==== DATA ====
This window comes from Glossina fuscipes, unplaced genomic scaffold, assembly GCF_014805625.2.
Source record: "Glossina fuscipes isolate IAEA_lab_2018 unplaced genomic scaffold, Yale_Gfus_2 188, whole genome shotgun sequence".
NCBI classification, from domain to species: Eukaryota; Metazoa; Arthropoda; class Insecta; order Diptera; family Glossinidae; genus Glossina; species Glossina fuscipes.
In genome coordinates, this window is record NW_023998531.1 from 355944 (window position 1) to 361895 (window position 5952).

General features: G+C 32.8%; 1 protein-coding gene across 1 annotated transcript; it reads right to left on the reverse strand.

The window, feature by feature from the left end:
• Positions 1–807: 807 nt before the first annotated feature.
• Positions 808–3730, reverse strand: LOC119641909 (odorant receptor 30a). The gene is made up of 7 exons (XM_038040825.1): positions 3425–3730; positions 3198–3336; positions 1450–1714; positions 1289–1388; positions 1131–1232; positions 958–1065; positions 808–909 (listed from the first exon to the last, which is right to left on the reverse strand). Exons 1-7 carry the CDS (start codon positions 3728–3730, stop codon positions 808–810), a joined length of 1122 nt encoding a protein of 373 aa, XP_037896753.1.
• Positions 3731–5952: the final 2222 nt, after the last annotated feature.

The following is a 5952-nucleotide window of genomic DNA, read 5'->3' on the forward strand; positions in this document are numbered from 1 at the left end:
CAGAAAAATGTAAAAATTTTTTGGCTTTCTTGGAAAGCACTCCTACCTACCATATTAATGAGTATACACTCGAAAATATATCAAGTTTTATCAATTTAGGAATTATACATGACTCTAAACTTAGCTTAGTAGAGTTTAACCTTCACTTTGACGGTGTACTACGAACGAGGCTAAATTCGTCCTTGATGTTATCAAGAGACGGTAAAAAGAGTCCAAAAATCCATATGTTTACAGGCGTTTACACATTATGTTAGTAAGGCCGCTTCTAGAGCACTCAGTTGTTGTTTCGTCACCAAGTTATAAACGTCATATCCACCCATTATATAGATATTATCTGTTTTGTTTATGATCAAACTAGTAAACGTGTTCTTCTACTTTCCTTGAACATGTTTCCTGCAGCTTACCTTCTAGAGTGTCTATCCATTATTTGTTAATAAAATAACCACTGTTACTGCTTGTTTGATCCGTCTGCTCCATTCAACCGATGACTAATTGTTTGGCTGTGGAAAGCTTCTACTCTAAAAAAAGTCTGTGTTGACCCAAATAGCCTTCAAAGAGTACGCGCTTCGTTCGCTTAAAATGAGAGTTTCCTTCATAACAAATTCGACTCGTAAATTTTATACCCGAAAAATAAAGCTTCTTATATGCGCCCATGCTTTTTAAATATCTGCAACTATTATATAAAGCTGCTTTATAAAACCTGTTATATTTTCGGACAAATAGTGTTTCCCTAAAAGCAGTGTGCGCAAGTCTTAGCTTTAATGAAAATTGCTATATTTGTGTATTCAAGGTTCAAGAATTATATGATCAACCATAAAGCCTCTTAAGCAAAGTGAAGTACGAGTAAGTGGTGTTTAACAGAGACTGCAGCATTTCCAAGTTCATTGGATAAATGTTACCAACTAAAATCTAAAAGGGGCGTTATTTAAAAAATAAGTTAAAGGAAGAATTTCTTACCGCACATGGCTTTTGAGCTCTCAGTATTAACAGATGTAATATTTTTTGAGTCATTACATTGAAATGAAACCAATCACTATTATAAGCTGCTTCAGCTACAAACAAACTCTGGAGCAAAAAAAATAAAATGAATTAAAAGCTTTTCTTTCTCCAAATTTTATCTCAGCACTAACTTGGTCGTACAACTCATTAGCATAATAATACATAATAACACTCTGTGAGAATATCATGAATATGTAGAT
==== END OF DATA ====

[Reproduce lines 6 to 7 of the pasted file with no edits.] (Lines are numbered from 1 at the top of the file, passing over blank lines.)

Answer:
The window, feature by feature from the left end:
• Positions 1–807: 807 nt before the first annotated feature.